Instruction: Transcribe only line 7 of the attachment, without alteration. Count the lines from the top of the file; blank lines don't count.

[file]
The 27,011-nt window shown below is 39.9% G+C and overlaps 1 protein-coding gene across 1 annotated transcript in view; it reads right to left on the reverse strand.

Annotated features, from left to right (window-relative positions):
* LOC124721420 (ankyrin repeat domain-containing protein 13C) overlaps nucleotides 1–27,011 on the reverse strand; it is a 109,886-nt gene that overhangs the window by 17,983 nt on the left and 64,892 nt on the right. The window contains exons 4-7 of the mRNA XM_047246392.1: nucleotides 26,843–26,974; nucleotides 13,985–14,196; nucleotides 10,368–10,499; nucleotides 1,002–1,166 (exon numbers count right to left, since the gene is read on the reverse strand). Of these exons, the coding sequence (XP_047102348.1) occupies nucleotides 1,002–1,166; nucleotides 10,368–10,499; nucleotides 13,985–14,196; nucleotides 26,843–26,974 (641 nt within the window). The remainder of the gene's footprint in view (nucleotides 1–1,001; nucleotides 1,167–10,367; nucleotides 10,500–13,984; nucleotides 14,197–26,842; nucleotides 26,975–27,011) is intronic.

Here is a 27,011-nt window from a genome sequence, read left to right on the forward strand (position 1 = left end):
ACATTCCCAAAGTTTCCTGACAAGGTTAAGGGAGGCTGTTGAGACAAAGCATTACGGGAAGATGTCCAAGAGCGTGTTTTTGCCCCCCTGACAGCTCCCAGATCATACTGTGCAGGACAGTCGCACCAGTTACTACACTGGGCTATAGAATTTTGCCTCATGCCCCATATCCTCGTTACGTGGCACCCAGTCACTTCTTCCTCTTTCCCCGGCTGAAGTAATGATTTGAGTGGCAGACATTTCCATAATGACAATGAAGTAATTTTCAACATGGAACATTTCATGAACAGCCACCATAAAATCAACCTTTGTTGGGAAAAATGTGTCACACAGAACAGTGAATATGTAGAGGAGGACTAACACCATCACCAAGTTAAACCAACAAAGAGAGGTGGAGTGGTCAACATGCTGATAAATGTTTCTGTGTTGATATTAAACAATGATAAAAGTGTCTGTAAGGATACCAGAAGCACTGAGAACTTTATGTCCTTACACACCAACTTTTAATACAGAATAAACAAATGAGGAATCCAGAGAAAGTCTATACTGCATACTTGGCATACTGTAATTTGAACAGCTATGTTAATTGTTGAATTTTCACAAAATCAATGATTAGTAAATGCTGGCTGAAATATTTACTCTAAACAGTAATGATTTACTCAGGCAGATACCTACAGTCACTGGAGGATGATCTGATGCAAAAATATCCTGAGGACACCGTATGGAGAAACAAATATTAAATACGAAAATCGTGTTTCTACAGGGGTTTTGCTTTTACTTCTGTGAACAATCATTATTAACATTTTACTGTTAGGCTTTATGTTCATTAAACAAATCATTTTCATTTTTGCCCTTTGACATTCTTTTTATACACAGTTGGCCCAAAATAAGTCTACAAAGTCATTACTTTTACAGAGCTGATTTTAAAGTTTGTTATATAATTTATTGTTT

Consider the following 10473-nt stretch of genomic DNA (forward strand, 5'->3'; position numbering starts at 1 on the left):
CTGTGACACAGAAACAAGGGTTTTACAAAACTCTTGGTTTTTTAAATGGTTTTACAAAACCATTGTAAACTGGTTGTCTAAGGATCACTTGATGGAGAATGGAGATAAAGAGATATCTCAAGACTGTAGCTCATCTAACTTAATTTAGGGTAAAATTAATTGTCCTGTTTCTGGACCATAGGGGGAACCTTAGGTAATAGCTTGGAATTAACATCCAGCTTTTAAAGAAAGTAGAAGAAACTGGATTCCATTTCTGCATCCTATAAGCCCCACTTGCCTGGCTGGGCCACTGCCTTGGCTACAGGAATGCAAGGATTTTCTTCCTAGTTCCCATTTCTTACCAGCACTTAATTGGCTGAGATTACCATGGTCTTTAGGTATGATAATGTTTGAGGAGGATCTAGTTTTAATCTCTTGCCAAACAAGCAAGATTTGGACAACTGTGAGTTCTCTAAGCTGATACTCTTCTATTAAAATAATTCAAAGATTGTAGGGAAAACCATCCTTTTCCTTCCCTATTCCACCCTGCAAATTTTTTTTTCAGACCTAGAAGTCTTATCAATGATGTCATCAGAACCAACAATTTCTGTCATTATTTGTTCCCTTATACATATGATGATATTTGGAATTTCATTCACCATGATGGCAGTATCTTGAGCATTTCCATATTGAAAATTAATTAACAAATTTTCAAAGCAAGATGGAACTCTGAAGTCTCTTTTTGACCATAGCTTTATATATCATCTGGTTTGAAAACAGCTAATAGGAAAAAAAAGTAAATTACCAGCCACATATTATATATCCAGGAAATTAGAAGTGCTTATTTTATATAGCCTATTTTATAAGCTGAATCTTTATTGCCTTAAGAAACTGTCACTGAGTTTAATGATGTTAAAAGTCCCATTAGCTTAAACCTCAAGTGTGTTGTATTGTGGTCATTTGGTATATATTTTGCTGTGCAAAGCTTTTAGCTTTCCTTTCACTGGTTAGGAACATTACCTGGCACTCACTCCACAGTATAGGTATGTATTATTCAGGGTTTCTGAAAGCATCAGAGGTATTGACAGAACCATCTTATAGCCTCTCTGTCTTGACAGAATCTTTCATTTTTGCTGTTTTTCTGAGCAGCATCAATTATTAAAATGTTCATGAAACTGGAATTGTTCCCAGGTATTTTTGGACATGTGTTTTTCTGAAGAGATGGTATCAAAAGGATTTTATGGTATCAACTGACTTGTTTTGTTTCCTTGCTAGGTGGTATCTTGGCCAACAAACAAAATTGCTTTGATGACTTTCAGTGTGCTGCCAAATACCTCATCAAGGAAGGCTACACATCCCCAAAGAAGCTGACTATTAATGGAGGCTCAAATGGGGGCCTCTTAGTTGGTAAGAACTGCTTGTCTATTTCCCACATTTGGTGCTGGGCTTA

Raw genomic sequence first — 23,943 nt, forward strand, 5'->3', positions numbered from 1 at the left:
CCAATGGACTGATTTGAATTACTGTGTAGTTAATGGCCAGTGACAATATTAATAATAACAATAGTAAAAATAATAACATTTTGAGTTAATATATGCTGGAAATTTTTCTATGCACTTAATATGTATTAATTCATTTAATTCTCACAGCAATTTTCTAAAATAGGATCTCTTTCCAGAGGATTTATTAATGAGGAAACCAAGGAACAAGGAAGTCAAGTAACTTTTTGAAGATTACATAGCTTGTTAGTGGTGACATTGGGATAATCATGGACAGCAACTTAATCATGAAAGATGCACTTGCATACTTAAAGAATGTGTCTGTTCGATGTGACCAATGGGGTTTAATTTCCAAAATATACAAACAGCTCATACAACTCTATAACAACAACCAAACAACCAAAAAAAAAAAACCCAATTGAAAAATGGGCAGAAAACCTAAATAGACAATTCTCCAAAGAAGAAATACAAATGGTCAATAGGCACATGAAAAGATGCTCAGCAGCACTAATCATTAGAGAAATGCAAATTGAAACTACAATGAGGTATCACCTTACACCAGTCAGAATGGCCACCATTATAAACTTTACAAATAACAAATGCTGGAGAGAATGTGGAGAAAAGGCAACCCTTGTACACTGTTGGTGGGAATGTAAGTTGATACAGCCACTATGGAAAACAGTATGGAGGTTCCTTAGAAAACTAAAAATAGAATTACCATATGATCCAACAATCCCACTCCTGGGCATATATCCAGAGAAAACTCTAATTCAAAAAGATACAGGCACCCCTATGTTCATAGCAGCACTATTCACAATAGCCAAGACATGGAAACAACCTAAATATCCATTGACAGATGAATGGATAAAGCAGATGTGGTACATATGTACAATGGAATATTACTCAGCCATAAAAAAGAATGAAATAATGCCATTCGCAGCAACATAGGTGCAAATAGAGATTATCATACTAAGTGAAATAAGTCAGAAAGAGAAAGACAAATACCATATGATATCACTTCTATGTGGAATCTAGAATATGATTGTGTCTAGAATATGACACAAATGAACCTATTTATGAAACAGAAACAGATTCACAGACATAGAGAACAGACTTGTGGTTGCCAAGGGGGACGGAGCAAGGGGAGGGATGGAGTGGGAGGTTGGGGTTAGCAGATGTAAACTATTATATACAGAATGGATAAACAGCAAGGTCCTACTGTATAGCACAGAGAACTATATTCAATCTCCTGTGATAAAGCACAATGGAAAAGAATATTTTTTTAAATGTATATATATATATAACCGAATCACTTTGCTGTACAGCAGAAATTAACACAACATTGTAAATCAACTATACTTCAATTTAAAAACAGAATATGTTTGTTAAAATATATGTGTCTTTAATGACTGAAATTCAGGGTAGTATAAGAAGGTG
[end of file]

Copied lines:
CTGTGACACAGAAACAAGGGTTTTACAAAACTCTTGGTTTTTTAAATGGTTTTACAAAACCATTGTAAACTGGTTGTCTAAGGATCACTTGATGGAGAATGGAGATAAAGAGATATCTCAAGACTGTAGCTCATCTAACTTAATTTAGGGTAAAATTAATTGTCCTGTTTCTGGACCATAGGGGGAACCTTAGGTAATAGCTTGGAATTAACATCCAGCTTTTAAAGAAAGTAGAAGAAACTGGATTCCATTTCTGCATCCTATAAGCCCCACTTGCCTGGCTGGGCCACTGCCTTGGCTACAGGAATGCAAGGATTTTCTTCCTAGTTCCCATTTCTTACCAGCACTTAATTGGCTGAGATTACCATGGTCTTTAGGTATGATAATGTTTGAGGAGGATCTAGTTTTAATCTCTTGCCAAACAAGCAAGATTTGGACAACTGTGAGTTCTCTAAGCTGATACTCTTCTATTAAAATAATTCAAAGATTGTAGGGAAAACCATCCTTTTCCTTCCCTATTCCACCCTGCAAATTTTTTTTTCAGACCTAGAAGTCTTATCAATGATGTCATCAGAACCAACAATTTCTGTCATTATTTGTTCCCTTATACATATGATGATATTTGGAATTTCATTCACCATGATGGCAGTATCTTGAGCATTTCCATATTGAAAATTAATTAACAAATTTTCAAAGCAAGATGGAACTCTGAAGTCTCTTTTTGACCATAGCTTTATATATCATCTGGTTTGAAAACAGCTAATAGGAAAAAAAAGTAAATTACCAGCCACATATTATATATCCAGGAAATTAGAAGTGCTTATTTTATATAGCCTATTTTATAAGCTGAATCTTTATTGCCTTAAGAAACTGTCACTGAGTTTAATGATGTTAAAAGTCCCATTAGCTTAAACCTCAAGTGTGTTGTATTGTGGTCATTTGGTATATATTTTGCTGTGCAAAGCTTTTAGCTTTCCTTTCACTGGTTAGGAACATTACCTGGCACTCACTCCACAGTATAGGTATGTATTATTCAGGGTTTCTGAAAGCATCAGAGGTATTGACAGAACCATCTTATAGCCTCTCTGTCTTGACAGAATCTTTCATTTTTGCTGTTTTTCTGAGCAGCATCAATTATTAAAATGTTCATGAAACTGGAATTGTTCCCAGGTATTTTTGGACATGTGTTTTTCTGAAGAGATGGTATCAAAAGGATTTTATGGTATCAACTGACTTGTTTTGTTTCCTTGCTAGGTGGTATCTTGGCCAACAAACAAAATTGCTTTGATGACTTTCAGTGTGCTGCCAAATACCTCATCAAGGAAGGCTACACATCCCCAAAGAAGCTGACTATTAATGGAGGCTCAAATGGGGGCCTCTTAGTTGGTAAGAACTGCTTGTCTATTTCCCACATTTGGTGCTGGGCTTA